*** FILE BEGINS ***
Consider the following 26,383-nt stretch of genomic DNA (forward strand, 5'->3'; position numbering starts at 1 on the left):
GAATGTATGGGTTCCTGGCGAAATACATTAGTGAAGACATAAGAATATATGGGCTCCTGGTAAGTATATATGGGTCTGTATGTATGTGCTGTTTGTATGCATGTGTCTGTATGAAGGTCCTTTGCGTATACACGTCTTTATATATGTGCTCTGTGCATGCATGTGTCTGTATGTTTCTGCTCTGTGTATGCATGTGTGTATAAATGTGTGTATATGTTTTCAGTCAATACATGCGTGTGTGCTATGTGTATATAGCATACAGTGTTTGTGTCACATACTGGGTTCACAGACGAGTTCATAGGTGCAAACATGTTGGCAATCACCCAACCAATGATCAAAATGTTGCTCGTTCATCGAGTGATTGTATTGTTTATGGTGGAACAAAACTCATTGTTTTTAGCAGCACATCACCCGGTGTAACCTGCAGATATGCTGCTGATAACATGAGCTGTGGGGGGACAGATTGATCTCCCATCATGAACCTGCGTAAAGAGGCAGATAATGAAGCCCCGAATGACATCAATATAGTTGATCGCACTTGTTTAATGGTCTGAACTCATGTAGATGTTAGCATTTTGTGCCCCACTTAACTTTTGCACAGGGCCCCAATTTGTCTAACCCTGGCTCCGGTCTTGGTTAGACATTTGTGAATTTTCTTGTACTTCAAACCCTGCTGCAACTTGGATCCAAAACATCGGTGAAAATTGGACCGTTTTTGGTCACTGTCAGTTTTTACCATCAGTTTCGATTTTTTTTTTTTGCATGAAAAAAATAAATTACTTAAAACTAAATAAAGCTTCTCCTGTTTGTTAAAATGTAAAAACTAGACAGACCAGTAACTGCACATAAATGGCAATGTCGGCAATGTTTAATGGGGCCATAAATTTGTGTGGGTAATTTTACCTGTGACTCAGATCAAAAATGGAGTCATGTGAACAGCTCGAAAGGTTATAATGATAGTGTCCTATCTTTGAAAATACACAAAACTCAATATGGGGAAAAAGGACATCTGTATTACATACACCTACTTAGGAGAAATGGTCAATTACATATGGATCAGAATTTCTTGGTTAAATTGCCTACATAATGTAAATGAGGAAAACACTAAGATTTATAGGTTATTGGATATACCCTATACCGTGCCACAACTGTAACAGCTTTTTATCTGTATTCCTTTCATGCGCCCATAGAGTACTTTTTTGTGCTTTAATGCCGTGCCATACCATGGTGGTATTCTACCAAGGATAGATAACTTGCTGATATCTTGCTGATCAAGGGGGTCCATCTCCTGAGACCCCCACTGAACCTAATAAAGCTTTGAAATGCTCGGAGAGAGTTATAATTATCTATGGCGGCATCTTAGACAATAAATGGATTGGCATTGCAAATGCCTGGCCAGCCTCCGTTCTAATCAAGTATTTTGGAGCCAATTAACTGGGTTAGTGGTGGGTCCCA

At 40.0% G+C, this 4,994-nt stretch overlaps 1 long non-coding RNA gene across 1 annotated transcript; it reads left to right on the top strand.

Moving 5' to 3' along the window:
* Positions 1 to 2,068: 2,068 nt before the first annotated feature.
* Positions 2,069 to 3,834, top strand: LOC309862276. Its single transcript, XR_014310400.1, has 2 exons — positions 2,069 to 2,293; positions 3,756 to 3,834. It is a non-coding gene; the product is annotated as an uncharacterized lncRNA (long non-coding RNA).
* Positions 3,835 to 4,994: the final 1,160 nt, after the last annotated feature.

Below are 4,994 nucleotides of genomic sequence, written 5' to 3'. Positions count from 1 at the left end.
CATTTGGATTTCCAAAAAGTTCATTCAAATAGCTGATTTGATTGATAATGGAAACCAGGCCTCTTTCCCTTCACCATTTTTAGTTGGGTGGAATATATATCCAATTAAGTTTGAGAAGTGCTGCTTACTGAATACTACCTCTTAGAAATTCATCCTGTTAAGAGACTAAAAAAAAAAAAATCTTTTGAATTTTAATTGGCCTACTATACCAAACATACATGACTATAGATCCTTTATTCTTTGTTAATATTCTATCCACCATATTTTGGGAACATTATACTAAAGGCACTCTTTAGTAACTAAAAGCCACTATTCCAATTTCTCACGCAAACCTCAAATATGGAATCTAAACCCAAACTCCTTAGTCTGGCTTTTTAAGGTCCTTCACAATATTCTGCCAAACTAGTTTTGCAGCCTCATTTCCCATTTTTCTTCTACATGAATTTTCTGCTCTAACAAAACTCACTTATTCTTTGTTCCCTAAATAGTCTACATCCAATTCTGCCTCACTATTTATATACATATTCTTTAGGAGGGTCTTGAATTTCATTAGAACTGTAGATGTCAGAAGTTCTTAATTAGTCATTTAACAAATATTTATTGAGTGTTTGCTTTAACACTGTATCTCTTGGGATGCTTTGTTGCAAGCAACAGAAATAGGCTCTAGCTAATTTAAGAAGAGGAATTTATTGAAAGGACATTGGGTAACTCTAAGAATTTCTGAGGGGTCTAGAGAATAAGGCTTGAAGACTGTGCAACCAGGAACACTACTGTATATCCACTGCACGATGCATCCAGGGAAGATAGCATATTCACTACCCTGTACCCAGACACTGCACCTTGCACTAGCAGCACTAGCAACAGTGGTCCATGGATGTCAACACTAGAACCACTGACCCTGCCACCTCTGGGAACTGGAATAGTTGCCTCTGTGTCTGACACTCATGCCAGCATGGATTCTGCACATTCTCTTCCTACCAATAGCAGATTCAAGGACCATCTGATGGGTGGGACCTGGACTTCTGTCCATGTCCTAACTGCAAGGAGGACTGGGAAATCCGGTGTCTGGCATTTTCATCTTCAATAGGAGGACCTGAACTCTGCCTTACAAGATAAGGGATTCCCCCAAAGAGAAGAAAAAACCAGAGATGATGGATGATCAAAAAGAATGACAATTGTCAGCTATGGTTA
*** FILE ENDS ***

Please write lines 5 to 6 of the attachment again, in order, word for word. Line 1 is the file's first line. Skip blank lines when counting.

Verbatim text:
* Positions 1 to 2,068: 2,068 nt before the first annotated feature.
* Positions 2,069 to 3,834, top strand: LOC309862276. Its single transcript, XR_014310400.1, has 2 exons — positions 2,069 to 2,293; positions 3,756 to 3,834. It is a non-coding gene; the product is annotated as an uncharacterized lncRNA (long non-coding RNA).